Perpetrators still subjecting British girls to genital mutilation with impunity, campaigner tells RT
Hilary Burrage, author of ‘Eradicating Female Genital Mutilation: A UK Perspective’ told RT: “If a child doesn’t appear and she doesn’t come back, she doesn't exist anymore. Maybe she went ‘home,’ had FGM (Female Genital Mutilation) done, and she died. She’ll then just be history.”
According to figures released under Freedom of Information (FOI) laws this week, the number of reported cases of FGM has increased nearly five-fold. It is estimated there are some 137,000 girls and women living with FGM in Britain, and 144,000 girls at risk of FGM in England and Wales. It is impossible to know how many are being taken abroad for the procedure.
On International Women’s Day, Mama Silya, a victim of FGM living in north London, is calling on the UK to step up its efforts to stop the “traumatic” practice. She said the UK is only interested in trying to tackle FGM in countries it has colonized. “They are not talking to everyone, but just going to some places, which is not fair. Don’t just look to the Commonwealth countries. Look at other places where these children are at risk. Every girl is cut there, it’s happening daily.”
Silya is herself a victim of FGM. Some 27 years ago, aged 10 in her home country of Guinea, she was held down by five women and stripped of her most intimate parts. She had been taken to a river so she could be washed from head to toe, and dressed in a white gown. Her hair was plaited and her hands were covered in henna patterns as she was prepared for the coming-of-age procedure.
“They took something away from me without my consent. My clitoris, my right of a woman. I was born healthy, so there is no reason for someone to come and take it away from me just because of culture or what they said,” stated Silya.
She described how she was forcibly held down. “Both women held me, one by the left hand and one by the right. The other two were holding my legs while another woman was cutting me. They cut my clitoris with blades. There was a lot of blood coming out so I lost it, I fainted.”
The mother-of-three said the women had no medical qualifications and carried out the procedure with no anesthetic. “Once I was held down, I was screaming, trying to run off, but when you are a child and four women are holding you, you cannot run. You can just scream and cry.”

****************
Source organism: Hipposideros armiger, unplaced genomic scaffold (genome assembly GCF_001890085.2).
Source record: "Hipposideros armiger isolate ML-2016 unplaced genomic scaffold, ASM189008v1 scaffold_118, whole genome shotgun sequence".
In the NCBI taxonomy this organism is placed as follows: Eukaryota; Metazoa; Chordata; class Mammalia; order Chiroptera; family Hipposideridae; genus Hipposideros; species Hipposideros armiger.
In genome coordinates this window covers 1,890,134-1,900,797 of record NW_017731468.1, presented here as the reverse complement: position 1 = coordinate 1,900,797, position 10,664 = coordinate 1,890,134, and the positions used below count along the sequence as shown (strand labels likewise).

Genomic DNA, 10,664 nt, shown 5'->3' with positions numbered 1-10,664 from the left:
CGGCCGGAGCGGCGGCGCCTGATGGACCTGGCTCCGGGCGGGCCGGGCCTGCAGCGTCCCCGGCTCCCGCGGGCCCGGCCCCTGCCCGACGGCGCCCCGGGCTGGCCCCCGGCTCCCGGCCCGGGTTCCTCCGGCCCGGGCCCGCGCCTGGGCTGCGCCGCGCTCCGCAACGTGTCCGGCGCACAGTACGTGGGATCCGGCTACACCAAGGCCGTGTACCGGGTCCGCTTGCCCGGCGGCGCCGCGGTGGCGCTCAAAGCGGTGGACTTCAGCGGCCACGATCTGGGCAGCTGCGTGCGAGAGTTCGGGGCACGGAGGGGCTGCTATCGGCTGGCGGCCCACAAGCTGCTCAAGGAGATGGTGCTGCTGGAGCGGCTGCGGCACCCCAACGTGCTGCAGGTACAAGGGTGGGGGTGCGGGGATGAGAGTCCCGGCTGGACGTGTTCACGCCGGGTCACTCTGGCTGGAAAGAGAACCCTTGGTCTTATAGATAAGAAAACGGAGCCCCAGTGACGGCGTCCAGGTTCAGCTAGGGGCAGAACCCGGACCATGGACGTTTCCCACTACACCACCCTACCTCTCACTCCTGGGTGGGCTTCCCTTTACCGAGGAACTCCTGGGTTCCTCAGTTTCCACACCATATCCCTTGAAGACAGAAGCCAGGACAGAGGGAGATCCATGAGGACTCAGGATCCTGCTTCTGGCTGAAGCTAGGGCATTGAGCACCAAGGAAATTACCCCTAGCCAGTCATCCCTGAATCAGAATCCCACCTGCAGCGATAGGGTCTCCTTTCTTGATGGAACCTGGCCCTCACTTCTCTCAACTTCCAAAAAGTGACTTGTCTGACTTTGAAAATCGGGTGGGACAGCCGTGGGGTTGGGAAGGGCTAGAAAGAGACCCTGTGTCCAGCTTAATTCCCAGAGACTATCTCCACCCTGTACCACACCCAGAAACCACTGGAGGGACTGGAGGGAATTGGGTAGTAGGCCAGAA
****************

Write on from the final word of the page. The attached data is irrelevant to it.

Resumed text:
FGM is a ritual procedure by which some or all of the external female genitalia are cut or removed. Depending on what type of FGM is carried out, the clitoris, and the inner and outer labia can be removed; and the vaginal opening may be sewn up. There is no medical reason for FGM, and it is not provided for in any religious text. However, communities mainly in Africa, the Middle East and Asia still consider the procedure a milestone on the path to adulthood.
Silya explained how FGM is used as a way of preserving virginity and controlling sexuality, as one’s desire for sex is subsequently lost. She said people in her community believe that “if the woman is not cut, she will have the temptation to go with men all the time.” She added: “[If] the woman is not cut, she is not clean.”
New figures released this week by the Iranian and Kurdish Women’s Rights Organization, which is based in the UK, show almost a five-fold increase in reports to police of alleged FGM. Over a three-year period between 2014 and the end of 2016, FOI responses by 47 police forces show there were 1,337 reported cases of FGM, and that they had risen from 137 in 2014 to 647 in 2016.
According to the latest data from the Crown Prosecution Service (CPS), however, there have been just 36 referrals of alleged FGM to the CPS since 2010. Despite the government having criminalized FGM in 1985, there has not been a single successful prosecution.
The first case, in 2015, saw a National Health Service (NHS) doctor acquitted in less than 30 minutes. The second case to reach trial collapsed last month after a judge ordered the jury to return a not-guilty verdict. The third case – brought by the Metropolitan Police – is set to open at the Old Bailey next week.
Burrage said the British government must now “get serious” about tackling the practice at home and abroad. She said it is difficult for authorities to track down parents who have sanctioned FGM on their daughters, as many girls do not want “to see the law involved because it would penalize their family.”
She added that some police officers are “not very well-equipped at all” to deal with FGM.
“The police are completely at a loss as some officers are still very embarrassed about talking about any female gynecology.”
Burrage believes the UK government “passes the buck,” as there is no one in Britain who can be held accountable for FGM here. “Isn’t that convenient?,” she said. “We do not have a single… person at the top of the political hierarchy who takes responsibility for what happens. Nobody is ultimately responsible.”
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